Task team to fight rape at tertiary institutions
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Johannesburg - Half of the students at tertiary institutions around the country as well as 41 percent of staff members believe their universities or colleges are not a safe environment.
A further 62 percent felt that female students would be sexually harassed at the institutions.
In South Africa as a whole, 150 girls are raped every day with only about 5 percent of such cases being reported.
These were the harrowing findings that came out of a survey by the Higher Education and Training HIV/Aids (HEAIDS) programme, which conducted interviews at 26 public universities and 50 technical and vocational education and training (TVET) colleges across the country. HEAIDS head Dr Ramneek Ahluwalia revealed the findings in Joburg on Thursday when a tactical task team appointed to look into sexual abuse in tertiary institutions was announced.
Higher Education Deputy Minister Mduduzi Manana said it was these statistics and recent protests at Rhodes University in Grahamstown against rape culture at the institution earlier this year that prompted them to form the task team.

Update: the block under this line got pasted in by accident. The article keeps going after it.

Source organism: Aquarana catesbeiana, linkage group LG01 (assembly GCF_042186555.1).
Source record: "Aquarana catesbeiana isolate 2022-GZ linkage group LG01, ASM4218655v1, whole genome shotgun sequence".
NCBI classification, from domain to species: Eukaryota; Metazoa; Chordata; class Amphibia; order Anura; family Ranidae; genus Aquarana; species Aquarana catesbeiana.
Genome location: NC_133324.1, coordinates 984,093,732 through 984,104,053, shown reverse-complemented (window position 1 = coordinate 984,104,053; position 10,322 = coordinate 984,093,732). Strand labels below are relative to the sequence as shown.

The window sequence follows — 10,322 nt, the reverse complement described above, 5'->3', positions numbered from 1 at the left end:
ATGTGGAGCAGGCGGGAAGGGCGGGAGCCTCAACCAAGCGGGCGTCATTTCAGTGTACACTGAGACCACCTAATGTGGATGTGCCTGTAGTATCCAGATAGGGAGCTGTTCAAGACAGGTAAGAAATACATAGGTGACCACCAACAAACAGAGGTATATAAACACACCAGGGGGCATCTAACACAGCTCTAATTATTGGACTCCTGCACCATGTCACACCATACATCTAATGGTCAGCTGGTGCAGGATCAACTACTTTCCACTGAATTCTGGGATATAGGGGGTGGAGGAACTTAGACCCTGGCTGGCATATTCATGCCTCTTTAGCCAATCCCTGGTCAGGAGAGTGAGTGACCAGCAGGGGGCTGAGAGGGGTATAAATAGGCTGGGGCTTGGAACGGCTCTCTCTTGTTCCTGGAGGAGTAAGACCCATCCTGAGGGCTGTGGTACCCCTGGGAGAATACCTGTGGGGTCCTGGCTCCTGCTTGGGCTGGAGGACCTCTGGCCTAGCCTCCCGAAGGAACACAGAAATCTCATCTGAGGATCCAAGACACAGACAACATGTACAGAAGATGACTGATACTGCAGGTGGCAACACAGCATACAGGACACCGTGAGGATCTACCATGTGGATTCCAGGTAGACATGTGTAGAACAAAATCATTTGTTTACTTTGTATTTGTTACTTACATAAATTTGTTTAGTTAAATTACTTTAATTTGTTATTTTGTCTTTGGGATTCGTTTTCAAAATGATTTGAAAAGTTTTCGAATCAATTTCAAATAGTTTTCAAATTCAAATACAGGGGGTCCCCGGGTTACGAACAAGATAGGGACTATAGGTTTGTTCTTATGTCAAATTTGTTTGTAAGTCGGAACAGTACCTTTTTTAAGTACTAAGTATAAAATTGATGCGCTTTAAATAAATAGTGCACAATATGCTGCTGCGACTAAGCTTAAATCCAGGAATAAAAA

He admitted that the department was not as proactive in dealing with the sexual offences committed at those at tertiary institutions as it could have been, but would now deal with this as a matter of priority.
"This matter will be top of our agenda as a department," Manana told the gathering.
The task team consists of officials from several government departments, including Higher Education and Training, Social Development and Women and Children.
Researchers and representatives from universities around the country as well as those from UN Women were also part of the team, and Manana said they would soon include officials from the SAPS as well as the Justice Department.
This was, according to the HEAIDS survey, as arrests were only made in 50 percent of rape-related case and there was a conviction rate of only 4.1 percent.
"We have an all-encompassing team to find solutions and problems (regarding) sexual offences at our higher education institutions," said Manana.
The 14-member team will be tasked with visiting universities and colleges to speak to students and staffers about sexual abuses there. They will then draft a framework policy which will guide institutions on what protocol to follow when these types of offences are committed.
The team will also be mobilising resources and advise government on how to curb sexual crimes at tertiary institutions.
The multi-level team would hold their first meeting this month and would start consultations with those at higher education institutions from the beginning of next year.
By the middle of 2017, they would begin to submit a draft policy to the government.
Manana said in the interim those at HEAIDS would guide institutions on how to deal with the rape culture.